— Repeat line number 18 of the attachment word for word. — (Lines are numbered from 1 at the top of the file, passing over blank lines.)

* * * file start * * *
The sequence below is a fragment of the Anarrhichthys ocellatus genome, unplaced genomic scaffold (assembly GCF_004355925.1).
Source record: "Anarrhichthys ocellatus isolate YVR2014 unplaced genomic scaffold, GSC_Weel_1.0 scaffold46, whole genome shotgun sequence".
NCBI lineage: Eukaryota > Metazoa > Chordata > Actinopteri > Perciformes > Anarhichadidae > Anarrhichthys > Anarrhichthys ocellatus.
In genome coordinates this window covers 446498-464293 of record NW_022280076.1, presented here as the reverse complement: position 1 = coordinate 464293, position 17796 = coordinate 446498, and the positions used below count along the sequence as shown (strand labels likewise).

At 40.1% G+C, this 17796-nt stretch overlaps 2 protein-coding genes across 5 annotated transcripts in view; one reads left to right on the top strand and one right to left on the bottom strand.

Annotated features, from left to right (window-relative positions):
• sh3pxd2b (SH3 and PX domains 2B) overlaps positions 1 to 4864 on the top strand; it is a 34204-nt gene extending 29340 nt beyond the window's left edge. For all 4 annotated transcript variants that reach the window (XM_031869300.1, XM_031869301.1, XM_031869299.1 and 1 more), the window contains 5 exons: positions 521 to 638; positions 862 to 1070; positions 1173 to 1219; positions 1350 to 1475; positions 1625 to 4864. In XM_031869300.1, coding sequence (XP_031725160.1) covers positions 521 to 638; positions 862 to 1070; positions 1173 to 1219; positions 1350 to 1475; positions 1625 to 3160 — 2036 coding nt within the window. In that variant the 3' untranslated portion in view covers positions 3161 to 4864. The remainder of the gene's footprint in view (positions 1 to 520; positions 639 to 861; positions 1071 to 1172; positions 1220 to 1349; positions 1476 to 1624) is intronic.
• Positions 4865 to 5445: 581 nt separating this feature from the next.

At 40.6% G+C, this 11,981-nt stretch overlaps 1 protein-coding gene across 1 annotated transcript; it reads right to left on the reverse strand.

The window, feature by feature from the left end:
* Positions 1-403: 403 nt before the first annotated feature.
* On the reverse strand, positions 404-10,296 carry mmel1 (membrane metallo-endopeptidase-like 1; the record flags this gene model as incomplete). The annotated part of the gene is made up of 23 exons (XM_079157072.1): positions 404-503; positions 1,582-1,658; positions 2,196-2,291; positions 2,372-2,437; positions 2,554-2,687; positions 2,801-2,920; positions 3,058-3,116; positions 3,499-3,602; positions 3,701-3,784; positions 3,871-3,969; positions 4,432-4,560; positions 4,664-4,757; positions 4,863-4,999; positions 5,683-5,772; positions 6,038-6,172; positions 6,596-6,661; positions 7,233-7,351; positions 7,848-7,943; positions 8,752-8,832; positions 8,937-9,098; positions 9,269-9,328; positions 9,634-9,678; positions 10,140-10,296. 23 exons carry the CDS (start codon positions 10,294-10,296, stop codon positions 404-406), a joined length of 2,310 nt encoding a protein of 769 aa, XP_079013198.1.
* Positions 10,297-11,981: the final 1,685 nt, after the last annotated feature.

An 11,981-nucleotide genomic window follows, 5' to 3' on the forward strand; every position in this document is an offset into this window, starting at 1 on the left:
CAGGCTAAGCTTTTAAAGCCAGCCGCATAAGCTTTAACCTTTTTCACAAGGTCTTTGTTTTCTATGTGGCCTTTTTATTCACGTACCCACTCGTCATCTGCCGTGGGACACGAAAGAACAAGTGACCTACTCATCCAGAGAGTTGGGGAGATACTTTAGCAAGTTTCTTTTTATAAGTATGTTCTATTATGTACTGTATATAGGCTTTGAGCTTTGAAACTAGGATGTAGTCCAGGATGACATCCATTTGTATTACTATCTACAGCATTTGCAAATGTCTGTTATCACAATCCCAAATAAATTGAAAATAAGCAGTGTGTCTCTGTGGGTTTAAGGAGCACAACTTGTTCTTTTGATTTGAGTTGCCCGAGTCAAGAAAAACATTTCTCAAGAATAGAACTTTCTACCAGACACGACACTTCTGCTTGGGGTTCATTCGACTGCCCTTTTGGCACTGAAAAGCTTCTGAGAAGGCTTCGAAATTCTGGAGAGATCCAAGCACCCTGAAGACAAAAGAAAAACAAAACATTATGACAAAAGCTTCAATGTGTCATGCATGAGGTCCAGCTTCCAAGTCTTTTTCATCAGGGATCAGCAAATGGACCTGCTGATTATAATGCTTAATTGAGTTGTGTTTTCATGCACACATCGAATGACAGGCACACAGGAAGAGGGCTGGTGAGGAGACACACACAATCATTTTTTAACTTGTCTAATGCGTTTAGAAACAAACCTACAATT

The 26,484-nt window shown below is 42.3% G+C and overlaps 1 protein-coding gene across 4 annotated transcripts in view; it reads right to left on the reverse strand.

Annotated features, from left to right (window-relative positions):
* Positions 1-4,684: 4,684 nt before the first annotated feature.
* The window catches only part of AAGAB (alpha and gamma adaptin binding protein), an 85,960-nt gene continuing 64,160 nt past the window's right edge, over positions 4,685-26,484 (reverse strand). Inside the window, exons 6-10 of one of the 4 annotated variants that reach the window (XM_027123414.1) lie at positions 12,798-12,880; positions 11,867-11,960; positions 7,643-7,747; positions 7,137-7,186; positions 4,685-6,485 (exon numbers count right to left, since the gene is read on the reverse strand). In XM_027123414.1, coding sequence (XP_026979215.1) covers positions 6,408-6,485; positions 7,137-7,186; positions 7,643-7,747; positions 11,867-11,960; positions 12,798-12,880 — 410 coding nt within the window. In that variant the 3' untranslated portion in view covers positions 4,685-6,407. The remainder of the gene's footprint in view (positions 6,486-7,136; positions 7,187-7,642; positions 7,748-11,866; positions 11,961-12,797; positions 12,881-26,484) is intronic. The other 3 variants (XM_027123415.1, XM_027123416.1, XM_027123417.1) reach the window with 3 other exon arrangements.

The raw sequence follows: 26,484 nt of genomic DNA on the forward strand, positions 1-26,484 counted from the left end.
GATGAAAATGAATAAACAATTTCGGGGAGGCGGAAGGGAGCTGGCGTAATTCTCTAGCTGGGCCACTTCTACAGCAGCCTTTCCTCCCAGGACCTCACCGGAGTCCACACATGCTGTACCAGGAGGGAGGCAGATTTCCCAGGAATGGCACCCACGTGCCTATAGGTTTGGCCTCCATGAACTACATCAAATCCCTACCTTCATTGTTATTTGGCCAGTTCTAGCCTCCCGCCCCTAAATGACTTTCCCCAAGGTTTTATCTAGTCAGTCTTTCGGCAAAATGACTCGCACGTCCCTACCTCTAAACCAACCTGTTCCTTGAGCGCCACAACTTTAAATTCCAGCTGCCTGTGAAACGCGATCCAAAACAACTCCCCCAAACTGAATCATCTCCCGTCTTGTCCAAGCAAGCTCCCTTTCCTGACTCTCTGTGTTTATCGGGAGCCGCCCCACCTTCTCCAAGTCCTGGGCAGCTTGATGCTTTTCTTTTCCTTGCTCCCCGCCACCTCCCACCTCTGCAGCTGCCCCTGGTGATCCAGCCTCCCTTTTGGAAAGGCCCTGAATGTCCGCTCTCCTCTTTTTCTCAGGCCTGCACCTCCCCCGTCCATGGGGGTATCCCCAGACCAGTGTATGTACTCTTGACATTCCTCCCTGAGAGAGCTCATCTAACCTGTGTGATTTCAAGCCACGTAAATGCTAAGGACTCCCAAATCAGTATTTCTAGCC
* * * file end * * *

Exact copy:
* Positions 1-4,684: 4,684 nt before the first annotated feature.